2001 was a good year for Rorem’s songs. First came
Susan Graham and Malcolm Martineau with their selection of 32 (Erato
8573-80222-2) and now here is the composer himself with one of his
favoured sopranos (as is Susan Graham herself) Carole Farley. A number
of songs overlap and intriguing points of comparison and departure are
Rorem has written over 250 songs and they never lack
melodic interest or technical demands. Couched in a very personal language
and exceptionally alive to the text, Rorem’s directness is never obvious
and his settings emerge organically. His themes – those that he sets
– are those of childhood, of love and loss and death – as well as jauntier
things. Most of the texts are American but include Spenser, Hopkins
and Tennyson. As expected his favoured Theodore Roethke features prominently.
Several of the settings are of exceptional brevity. Influences, thoroughly
absorbed, are evident; the admitted influences of Ravel, Satie and Poulenc,
not forgetting the formative importance of the, himself Francophile,
Virgil Thomson – Rorem was Thomson’s copyist. Added to these are elements
of jazz colouring. His style can thus be seen as one of fluid mutation
fused with an acute and individual response to language.
Comparison between Susan Graham and Carole Farley reveals
some conspicuous differences of approach. In Orchids with their more
sympathetic and cushioned sound Graham and Martineau are slower, Martineau
spreads his chords more fully. Whereas Graham’s voice is superbly articulated,
Farley, by contrast, plays more with the words, elongating her vowels,
flirting with her intonation. Listen to her use of the word "Damp"
here - it is plosive, heavily vowelled with an impersonation or acted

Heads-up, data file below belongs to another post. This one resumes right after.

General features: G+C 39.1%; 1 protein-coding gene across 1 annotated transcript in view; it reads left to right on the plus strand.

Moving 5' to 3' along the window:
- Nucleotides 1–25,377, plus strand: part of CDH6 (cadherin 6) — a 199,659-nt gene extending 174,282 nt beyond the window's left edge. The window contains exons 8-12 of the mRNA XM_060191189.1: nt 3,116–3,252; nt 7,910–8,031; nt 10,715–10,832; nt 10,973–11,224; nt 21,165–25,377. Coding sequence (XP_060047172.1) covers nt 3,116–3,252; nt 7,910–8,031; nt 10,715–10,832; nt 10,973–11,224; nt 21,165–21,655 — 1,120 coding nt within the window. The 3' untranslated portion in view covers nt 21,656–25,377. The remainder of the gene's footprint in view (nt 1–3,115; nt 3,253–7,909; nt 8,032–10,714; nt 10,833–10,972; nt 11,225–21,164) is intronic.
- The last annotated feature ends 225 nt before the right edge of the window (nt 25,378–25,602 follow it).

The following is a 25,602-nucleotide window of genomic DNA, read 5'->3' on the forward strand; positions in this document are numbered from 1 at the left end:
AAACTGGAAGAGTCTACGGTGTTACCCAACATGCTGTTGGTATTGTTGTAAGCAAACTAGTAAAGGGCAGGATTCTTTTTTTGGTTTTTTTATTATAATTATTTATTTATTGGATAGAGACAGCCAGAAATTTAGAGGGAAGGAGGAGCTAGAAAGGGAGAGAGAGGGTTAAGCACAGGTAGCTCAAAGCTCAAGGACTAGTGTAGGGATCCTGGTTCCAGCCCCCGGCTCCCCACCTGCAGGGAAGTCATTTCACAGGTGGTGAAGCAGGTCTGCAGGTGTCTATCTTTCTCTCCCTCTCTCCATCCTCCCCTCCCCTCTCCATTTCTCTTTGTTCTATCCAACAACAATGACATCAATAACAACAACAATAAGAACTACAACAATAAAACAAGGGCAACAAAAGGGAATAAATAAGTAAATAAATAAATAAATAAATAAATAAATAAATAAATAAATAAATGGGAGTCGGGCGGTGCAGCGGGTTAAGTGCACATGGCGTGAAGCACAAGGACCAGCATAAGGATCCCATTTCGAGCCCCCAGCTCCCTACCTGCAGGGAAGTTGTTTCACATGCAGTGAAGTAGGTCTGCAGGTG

delivery, immensely theatrical. The following song, the Serpent, emphasises,
reinforces and amplifies their wildly differing approaches. Graham sings
beautifully, lightly touching on the humour, revealing it through the
lieder singer’s subtlety. Farley is again jazzier, fleeter, blowsier
– in a word, more obvious. She seizes on words and savages them – listen
to her violent assault on the word "note" for example. Furthermore
she is never afraid to coarsen her tone in the interests of full musical-literary
Farley uses her instincts to commendable effect in
songs such as Spenser’s What if some little pain – where Rorem hints
at a ground bass - evidenced by her breathy "doth" in the
concluding line that shows her visceral and intelligent response to
textual ambiguities. Certainly this could also be construed as over-emphatic
by those unsympathetic to such an interpretation. In Tennyson’s Now
sleeps the crimson petal the disparity in approach becomes most marked.
Graham takes 4.19, Farley 2.51. No one wants to judge music by the stop-watch
but there is a revealing gulf between them – not surprisingly Graham
is the more elliptical, the more reflective, the more languidly sensuous,
Farley and the composer the more active and vibrantly pliant. Elsewhere
the disparities are consistent. Graham is much less inclined to lean
on words and bend them to her will. Farley will buckle a line if necessary.
Graham will seldom compromise her vocal integrity; Farley will break
her voice, will emphasise extremes of register and of volume. Whereas
Graham sings with arching simplicity sometimes Farley is not artless
enough. The gains of Farley’s approach are ones of immediacy and directness,
qualities that mirror Rorem’s own compositional traits; it illustrates
just what attracted him to the texts in the first place. To blacken
and cover words, as Farley does, is to illuminate a layer of meaning
often lost – but it comes at a price.
One final example will suffice – Robert Frost’s Stopping
by Woods on a Snowy Evening. At the word "miles" Farley suddenly
withdraws her tone whereas Graham lengthens the word slightly, without
altering dynamics within the line. The former is a break, the latter
Both Farley and Graham are so different in approach
to the music that it would be no bad thing to possess both recordings.
Naxos’s sound is more airless and constricted than the bloom accorded
to Graham and Martineau. Don’t forego the pleasure of Rorem’s pianism
in his own music. My own preference is strongly for Graham but it would
be good to open the windows and feel the bracing air of Carole Farley
once in a while.